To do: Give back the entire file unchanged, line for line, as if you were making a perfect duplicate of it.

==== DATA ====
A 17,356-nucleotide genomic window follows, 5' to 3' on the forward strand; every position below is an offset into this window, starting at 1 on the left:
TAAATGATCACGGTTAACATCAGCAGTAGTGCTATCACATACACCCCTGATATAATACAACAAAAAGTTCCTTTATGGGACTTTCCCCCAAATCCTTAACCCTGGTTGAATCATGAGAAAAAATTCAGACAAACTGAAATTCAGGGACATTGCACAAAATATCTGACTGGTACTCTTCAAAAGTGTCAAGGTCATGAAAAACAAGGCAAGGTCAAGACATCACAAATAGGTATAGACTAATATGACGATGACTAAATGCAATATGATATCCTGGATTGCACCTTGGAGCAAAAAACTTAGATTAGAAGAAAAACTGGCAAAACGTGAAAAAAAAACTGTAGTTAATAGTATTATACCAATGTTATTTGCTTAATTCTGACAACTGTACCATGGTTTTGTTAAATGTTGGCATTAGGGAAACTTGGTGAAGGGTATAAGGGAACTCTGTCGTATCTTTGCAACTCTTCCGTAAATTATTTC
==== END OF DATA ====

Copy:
A 17,356-nucleotide genomic window follows, 5' to 3' on the forward strand; every position below is an offset into this window, starting at 1 on the left:
TAAATGATCACGGTTAACATCAGCAGTAGTGCTATCACATACACCCCTGATATAATACAACAAAAAGTTCCTTTATGGGACTTTCCCCCAAATCCTTAACCCTGGTTGAATCATGAGAAAAAATTCAGACAAACTGAAATTCAGGGACATTGCACAAAATATCTGACTGGTACTCTTCAAAAGTGTCAAGGTCATGAAAAACAAGGCAAGGTCAAGACATCACAAATAGGTATAGACTAATATGACGATGACTAAATGCAATATGATATCCTGGATTGCACCTTGGAGCAAAAAACTTAGATTAGAAGAAAAACTGGCAAAACGTGAAAAAAAAACTGTAGTTAATAGTATTATACCAATGTTATTTGCTTAATTCTGACAACTGTACCATGGTTTTGTTAAATGTTGGCATTAGGGAAACTTGGTGAAGGGTATAAGGGAACTCTGTCGTATCTTTGCAACTCTTCCGTAAATTATTTC